California PAGA Claims Are NOT Subject to Arbitration and Remain Available for Class Action Lawsuits

On July 17, 2023 in Adolph v. Uber Techs., Inc., No. S274671, 2023 WL 4553702 (Cal. July 17, 2023), the California Supreme Court held that an individual can maintain a class action in court under the Private Attorneys General Act (PAGA) even when that individual’s California Labor Code claims are sent to arbitration. This decision breaks away from the ruling set forth in the Supreme Court Case – Viking River Cruises, Inc. v. Moriana (2022) 596 U.S. [142 S.Ct. 1906], 213 L.Ed.2d 179.

As background, PAGA authorizes “an aggrieved employee,” acting as a proxy or agent of the state Labor and Workforce Development Agency (LWDA), to bring a civil action against an employer “on behalf of himself or herself and other current or former employees” to recover civil penalties for Labor Code violations they have sustained. (§ 2699, subd. (a)). To have standing under PAGA, the individual must be an “an aggrieved employee” which the statute defines as “any person who was employed by the alleged violator and against whom one or more of the alleged violations was committed.” (§ 2699, subd. (c).)

The central question before the California Supreme Court was whether an employee --- who must litigate their individual California Labor Code claims through arbitration --- can separately maintain a class action in state court under PAGA. The California Supreme Court answered affirmatively that the individual could. The court reasoned that an employee’s standing to litigate under PAGA on behalf of fellow employees is triggered upon sustaining a Labor Code violation by his/her employer and nothing further is required.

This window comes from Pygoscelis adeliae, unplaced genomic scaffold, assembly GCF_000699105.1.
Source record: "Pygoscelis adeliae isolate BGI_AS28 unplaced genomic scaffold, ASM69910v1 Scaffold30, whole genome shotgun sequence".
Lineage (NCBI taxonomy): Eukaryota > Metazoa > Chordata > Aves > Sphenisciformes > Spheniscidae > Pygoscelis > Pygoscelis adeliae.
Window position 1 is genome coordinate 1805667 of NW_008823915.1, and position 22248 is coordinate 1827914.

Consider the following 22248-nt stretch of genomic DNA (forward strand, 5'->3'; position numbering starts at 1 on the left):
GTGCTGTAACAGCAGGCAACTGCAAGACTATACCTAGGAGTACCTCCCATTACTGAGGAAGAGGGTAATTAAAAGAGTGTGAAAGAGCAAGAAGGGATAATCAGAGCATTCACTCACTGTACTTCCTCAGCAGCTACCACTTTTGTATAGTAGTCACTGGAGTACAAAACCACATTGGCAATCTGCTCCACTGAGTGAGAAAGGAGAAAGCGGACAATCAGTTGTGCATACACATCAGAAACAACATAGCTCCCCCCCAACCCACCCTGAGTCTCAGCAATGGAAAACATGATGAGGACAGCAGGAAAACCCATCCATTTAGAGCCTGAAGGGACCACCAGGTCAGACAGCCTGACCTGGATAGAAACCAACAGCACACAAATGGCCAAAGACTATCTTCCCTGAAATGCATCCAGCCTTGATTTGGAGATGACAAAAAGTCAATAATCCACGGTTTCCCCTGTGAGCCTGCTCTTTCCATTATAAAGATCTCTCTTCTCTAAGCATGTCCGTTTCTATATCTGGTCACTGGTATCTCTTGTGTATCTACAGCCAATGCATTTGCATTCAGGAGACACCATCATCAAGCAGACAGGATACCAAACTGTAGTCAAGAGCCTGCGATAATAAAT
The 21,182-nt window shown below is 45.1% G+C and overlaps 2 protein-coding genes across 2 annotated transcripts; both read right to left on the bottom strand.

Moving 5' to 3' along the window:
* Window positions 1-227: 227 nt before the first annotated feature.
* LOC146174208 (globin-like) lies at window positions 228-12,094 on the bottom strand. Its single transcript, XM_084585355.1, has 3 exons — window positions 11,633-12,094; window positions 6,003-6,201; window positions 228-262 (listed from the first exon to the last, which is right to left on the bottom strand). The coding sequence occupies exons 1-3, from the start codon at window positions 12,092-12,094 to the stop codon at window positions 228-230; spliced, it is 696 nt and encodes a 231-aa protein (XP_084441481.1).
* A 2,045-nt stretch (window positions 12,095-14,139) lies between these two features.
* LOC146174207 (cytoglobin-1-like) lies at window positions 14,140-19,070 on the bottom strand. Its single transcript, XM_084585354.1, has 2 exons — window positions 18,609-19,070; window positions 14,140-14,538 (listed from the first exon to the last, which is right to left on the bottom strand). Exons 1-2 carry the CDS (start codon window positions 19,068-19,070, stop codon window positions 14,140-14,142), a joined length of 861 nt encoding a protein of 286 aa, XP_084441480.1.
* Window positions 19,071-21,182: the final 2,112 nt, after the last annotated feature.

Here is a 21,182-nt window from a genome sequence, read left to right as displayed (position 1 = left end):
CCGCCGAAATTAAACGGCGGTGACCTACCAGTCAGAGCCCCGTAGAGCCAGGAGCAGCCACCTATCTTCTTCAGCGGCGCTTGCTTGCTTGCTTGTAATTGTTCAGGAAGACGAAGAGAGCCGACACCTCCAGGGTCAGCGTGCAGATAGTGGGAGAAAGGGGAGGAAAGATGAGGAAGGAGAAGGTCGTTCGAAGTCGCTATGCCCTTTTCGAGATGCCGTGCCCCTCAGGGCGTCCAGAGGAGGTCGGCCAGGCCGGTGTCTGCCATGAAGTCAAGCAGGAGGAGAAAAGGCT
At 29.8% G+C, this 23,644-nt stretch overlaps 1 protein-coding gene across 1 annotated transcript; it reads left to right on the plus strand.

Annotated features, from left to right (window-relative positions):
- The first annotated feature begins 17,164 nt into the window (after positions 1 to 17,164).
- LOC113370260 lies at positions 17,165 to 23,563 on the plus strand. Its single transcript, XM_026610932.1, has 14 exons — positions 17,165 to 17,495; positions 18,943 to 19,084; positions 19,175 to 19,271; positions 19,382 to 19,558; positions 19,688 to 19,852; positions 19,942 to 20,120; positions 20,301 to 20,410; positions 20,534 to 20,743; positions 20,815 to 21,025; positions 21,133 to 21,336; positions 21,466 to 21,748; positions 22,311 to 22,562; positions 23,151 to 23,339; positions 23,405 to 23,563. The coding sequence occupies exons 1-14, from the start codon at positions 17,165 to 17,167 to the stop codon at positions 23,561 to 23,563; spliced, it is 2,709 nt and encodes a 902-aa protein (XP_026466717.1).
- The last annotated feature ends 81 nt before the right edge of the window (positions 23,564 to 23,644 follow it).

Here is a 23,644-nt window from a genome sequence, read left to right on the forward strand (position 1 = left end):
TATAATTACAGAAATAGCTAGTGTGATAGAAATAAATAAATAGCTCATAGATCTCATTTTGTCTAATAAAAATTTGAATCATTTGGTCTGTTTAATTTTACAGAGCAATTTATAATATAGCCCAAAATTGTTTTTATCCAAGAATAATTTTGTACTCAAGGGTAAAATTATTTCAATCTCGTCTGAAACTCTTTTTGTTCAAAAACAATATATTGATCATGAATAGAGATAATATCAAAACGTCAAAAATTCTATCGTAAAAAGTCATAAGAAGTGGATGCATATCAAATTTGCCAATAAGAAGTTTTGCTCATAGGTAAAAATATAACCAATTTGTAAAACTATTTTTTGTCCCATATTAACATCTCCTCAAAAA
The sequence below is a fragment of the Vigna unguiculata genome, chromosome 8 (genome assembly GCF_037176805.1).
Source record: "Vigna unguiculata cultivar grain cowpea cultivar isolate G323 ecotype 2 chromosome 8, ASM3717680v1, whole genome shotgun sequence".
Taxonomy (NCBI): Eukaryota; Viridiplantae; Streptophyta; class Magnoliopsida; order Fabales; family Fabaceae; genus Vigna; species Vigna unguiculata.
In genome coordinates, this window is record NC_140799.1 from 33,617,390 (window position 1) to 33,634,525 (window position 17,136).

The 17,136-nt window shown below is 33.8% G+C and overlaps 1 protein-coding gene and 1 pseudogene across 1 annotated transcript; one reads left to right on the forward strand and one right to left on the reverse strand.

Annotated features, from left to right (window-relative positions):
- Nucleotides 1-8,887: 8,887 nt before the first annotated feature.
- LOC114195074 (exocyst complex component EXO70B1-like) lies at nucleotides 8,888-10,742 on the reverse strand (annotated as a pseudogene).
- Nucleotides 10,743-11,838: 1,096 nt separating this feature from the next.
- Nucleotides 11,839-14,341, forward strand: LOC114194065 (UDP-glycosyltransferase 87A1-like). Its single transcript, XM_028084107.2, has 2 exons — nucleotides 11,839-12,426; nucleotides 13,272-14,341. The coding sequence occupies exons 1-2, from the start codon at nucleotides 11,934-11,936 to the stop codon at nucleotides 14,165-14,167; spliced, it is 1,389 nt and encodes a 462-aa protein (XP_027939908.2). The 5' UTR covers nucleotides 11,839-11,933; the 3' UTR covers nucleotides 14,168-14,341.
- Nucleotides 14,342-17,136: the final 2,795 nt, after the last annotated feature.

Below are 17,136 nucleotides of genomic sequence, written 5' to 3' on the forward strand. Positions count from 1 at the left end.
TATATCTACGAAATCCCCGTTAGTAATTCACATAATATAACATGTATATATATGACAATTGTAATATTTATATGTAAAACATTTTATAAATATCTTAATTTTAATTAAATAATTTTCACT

The California Supreme Court also noted that practically speaking to recover under PAGA the individual will need to prove they were aggrieved. They explained that this could be done by a trial court staying the PAGA class claims pending the outcome of the individual’s arbitration. Thus, if the arbitration confirmed the individual suffered a Labor Code violation they would continue to have standing to move forward with the PAGA suit, and if the arbitration found they did not suffer a violation then they would not.

A ballot initiative to modify or rescind PAGA did not make the 2022 ballot but may move forward in 2024. Until then, employers may see an uptick in PAGA filings based on Adolph and could encounter defending claims both for an individual’s arbitration and in court based on the same individual’s PAGA class claim. 

The Bottom Line: While valid employment arbitration agreements remain highly valuable for private employers, California employers should be aware that PAGA specific claims can proceed forward in the class action arena once the plaintiff prevails on Labor Code violations in the underlying arbitration proceeding.  

Welcome to the Labor and Employment Law Update where attorneys from Amundsen Davis blog about management side labor and employment issues. 



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